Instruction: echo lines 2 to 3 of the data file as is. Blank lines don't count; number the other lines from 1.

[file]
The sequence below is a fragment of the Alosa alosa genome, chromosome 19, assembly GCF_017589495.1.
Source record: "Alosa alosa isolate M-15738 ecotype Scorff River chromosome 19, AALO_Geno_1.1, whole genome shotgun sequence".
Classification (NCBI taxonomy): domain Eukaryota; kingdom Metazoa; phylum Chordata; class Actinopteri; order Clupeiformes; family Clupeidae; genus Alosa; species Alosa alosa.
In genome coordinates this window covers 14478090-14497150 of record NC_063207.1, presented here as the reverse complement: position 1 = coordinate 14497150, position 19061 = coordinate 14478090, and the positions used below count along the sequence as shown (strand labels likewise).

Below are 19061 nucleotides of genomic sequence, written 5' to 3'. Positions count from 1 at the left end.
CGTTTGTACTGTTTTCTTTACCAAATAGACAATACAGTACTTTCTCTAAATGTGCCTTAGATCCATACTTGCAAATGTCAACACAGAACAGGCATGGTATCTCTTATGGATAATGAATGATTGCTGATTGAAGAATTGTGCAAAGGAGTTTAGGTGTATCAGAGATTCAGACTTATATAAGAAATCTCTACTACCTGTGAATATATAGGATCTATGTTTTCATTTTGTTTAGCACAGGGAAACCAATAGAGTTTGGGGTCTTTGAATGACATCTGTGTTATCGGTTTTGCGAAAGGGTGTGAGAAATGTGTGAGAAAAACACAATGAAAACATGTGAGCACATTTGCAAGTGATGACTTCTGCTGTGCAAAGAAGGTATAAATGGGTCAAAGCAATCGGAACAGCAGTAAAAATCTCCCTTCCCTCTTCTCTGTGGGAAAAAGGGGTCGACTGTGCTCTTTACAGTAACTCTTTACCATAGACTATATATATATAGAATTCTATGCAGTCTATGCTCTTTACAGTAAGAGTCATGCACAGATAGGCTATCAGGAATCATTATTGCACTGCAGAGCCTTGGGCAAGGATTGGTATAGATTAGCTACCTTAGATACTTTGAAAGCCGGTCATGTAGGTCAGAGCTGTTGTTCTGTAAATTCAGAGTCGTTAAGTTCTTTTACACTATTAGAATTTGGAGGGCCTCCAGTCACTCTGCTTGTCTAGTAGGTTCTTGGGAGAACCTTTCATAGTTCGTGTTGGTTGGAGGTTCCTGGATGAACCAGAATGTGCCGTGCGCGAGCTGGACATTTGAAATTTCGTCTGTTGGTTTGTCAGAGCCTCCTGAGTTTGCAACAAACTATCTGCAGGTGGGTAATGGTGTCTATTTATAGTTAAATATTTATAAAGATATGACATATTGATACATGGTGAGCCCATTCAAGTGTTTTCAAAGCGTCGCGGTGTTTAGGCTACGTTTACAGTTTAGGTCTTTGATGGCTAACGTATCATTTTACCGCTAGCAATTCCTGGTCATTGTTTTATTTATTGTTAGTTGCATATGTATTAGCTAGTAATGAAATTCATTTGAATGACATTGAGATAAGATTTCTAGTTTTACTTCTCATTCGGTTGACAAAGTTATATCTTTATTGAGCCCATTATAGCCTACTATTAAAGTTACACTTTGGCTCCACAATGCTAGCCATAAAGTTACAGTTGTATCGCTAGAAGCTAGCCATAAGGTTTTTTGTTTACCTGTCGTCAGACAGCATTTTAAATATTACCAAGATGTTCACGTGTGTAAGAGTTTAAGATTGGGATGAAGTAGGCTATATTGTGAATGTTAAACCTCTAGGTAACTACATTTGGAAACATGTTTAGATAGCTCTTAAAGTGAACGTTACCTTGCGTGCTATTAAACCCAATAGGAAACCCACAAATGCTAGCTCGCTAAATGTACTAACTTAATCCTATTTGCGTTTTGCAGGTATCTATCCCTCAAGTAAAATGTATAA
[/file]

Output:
Source record: "Alosa alosa isolate M-15738 ecotype Scorff River chromosome 19, AALO_Geno_1.1, whole genome shotgun sequence".
Classification (NCBI taxonomy): domain Eukaryota; kingdom Metazoa; phylum Chordata; class Actinopteri; order Clupeiformes; family Clupeidae; genus Alosa; species Alosa alosa.